5. WR DeVonta Smith, Eagles: The concerns about the Heisman Trophy winner’s size are legitimate, but they won’t matter too much if Smith can get open consistently. Smith will benefit greatly from motion looks and lining up off the line of scrimmage to avoid getting pressed out of plays in year one, and I’m confident he’ll find his way into fringe WR3/flex territory by midseason, which makes him a viable eighth- or ninth-round fantasy pick in 12-team PPR leagues. There’s some boom-or-bust fantasy potential here, especially with an unproven, mobile quarterback in Smith’s college teammate Jalen Hurts, but I’m betting on a top-35 fantasy finish for the former Crimson Tide receiver. [The Ringer]
Howie Roseman was widely criticized for his decisions last spring, when he picked Jalen Reagor over Justin Jefferson among other mistakes. He hasn't been particularly good as an evaluator of draft talent in recent years, but it does appear that Roseman has evolved, grown and learned from his mistakes. By taking the best player available at nearly every turn in 2021, he is giving the Eagles their best chance to actually succeed and develop a roster in a very long time.
From the decision to flip a first and a third to move up a few spots to steal away the final marquee-level player available in the first round from the New York Giants, to the decision not to trade up to select Zech McPhearson at the end of the third round – instead, allowing him to naturally fall to the team at 123 – and even flipping a pair of late Day 3 picks to Washington for a fifth-round pick in the 2022 NFL Draft, which is near-continuously considered a deeper class, Roseman stuck to his board, made picks based on value, and walked away with a class The Athletics’ Dane Brugler called the best of the best in his rankings column (subscription required).
Why, you may ask, did the Eagles use four of their nine draft selections on defensive linemen? Well, because Milton Williams, Marlon Tuipulotu, Tarron Jackson, and Patrick Johnson were all surely the best players on the Birds’ board when they came on the clock, and no player, not even DeVonta Smith, is a sure thing. If, say, Jackson transcends the group and becomes the next Danielle Hunter, no one will care that he was picked after Williams. If Jackson becomes the second coming of Deion Jones or Kwon Alexander, I don’t think anyone will care that the team opted to pick him in the sixth over, say, Jabari Cox in the fourth.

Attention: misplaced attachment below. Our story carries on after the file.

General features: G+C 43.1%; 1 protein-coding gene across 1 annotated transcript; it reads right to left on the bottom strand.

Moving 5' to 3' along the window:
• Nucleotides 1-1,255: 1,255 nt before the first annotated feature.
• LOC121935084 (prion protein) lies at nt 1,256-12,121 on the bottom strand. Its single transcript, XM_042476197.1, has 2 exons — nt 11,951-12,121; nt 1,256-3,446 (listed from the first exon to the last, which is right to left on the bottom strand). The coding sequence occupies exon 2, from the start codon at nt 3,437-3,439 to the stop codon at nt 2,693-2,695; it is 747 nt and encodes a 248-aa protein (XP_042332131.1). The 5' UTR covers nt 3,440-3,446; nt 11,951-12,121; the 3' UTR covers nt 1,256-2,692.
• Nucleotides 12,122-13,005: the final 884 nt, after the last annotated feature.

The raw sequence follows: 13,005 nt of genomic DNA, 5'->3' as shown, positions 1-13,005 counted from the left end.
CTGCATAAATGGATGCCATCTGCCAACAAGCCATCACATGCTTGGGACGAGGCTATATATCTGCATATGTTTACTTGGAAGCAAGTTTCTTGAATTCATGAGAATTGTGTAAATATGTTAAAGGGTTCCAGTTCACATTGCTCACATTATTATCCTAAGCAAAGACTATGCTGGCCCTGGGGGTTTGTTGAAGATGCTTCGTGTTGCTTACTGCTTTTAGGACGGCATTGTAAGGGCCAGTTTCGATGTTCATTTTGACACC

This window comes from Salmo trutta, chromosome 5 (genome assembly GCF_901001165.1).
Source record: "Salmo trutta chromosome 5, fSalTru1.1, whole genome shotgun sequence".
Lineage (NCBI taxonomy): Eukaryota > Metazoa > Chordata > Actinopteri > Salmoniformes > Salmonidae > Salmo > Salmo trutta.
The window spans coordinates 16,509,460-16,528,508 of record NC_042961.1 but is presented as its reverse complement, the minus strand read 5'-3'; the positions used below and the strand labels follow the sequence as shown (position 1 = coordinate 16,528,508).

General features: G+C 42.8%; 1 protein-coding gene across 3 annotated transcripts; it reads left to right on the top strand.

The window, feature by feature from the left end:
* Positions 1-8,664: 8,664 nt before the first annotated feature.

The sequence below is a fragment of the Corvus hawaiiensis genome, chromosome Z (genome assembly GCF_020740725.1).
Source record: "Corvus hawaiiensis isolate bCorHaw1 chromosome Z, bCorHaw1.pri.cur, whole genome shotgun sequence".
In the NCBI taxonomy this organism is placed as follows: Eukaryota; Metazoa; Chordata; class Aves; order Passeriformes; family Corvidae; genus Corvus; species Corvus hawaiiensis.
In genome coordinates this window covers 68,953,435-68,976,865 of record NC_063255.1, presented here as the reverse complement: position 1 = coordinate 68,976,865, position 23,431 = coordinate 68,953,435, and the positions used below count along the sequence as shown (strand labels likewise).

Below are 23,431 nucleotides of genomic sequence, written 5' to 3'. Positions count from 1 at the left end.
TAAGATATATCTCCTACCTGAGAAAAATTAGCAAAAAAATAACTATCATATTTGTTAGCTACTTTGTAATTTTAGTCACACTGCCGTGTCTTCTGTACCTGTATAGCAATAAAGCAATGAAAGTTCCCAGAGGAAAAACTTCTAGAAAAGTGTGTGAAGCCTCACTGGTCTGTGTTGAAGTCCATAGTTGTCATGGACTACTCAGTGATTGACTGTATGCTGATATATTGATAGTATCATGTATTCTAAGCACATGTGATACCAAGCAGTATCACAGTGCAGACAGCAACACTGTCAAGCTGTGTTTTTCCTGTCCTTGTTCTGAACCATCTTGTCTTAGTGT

And honestly, the decision to go with Landon Dickerson over a cornerback like Kelvin Joseph, who is a high-upside player at a position of need, highlights just how committed Roseman was to drafting the right way, as his completely attainable upside as a 10 year Pro Bowler is insane value to land in the second round, let alone at 37. [Section215.com]
And finally, to turn from the drafted players to the players already on the Eagles roster, Zangaro points out a pair of losers who have seen their stock drop considerably after the completion of the 2021 NFL Draft. Both are on the offensive side of the ball.
Boston Scott: I still think Scott will be on the team, but the Eagles drafted a player in Kenny Gainwell in the fifth-round that does a lot of similar things. Gainwell is known as a dual threat and he has the ability to be a nice complement to Miles Sanders in the running back room.
Zach Ertz: He’s still here. There seemed to be a chance Ertz would be traded during the draft and that didn’t happen. Not only that, but the Eagles didn’t even draft a tight end, which would’ve made it even easier to move him. I still don’t expect Ertz to return for 2021 but he’s probably getting more frustrated the longer this takes. [NBCSP]